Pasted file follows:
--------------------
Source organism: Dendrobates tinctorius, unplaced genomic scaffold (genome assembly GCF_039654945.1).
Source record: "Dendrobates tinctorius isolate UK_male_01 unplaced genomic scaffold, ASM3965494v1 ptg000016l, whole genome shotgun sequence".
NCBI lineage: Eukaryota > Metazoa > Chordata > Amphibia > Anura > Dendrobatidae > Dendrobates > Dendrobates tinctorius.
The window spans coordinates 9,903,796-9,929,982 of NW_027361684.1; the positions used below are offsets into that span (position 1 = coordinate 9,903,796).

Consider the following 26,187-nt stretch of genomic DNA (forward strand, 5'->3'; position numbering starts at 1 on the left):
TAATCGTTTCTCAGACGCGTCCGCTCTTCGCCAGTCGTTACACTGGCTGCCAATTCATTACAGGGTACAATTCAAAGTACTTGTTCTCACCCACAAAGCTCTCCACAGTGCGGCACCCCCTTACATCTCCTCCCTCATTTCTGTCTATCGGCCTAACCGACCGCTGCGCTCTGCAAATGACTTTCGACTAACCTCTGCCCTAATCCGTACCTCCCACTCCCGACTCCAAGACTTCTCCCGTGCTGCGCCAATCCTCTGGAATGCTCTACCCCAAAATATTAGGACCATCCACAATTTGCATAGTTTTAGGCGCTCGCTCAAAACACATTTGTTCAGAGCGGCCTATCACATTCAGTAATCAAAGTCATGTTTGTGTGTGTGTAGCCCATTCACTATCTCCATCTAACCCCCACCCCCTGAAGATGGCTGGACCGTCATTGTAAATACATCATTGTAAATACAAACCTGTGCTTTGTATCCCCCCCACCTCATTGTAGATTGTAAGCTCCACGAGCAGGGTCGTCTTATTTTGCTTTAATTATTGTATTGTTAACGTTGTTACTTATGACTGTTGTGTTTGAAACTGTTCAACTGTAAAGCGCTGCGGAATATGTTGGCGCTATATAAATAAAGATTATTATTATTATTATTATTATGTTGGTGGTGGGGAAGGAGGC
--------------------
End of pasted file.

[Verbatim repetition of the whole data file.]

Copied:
Source organism: Dendrobates tinctorius, unplaced genomic scaffold (genome assembly GCF_039654945.1).
Source record: "Dendrobates tinctorius isolate UK_male_01 unplaced genomic scaffold, ASM3965494v1 ptg000016l, whole genome shotgun sequence".
NCBI lineage: Eukaryota > Metazoa > Chordata > Amphibia > Anura > Dendrobatidae > Dendrobates > Dendrobates tinctorius.
The window spans coordinates 9,903,796-9,929,982 of NW_027361684.1; the positions used below are offsets into that span (position 1 = coordinate 9,903,796).

Consider the following 26,187-nt stretch of genomic DNA (forward strand, 5'->3'; position numbering starts at 1 on the left):
TAATCGTTTCTCAGACGCGTCCGCTCTTCGCCAGTCGTTACACTGGCTGCCAATTCATTACAGGGTACAATTCAAAGTACTTGTTCTCACCCACAAAGCTCTCCACAGTGCGGCACCCCCTTACATCTCCTCCCTCATTTCTGTCTATCGGCCTAACCGACCGCTGCGCTCTGCAAATGACTTTCGACTAACCTCTGCCCTAATCCGTACCTCCCACTCCCGACTCCAAGACTTCTCCCGTGCTGCGCCAATCCTCTGGAATGCTCTACCCCAAAATATTAGGACCATCCACAATTTGCATAGTTTTAGGCGCTCGCTCAAAACACATTTGTTCAGAGCGGCCTATCACATTCAGTAATCAAAGTCATGTTTGTGTGTGTGTAGCCCATTCACTATCTCCATCTAACCCCCACCCCCTGAAGATGGCTGGACCGTCATTGTAAATACATCATTGTAAATACAAACCTGTGCTTTGTATCCCCCCCACCTCATTGTAGATTGTAAGCTCCACGAGCAGGGTCGTCTTATTTTGCTTTAATTATTGTATTGTTAACGTTGTTACTTATGACTGTTGTGTTTGAAACTGTTCAACTGTAAAGCGCTGCGGAATATGTTGGCGCTATATAAATAAAGATTATTATTATTATTATTATTATGTTGGTGGTGGGGAAGGAGGC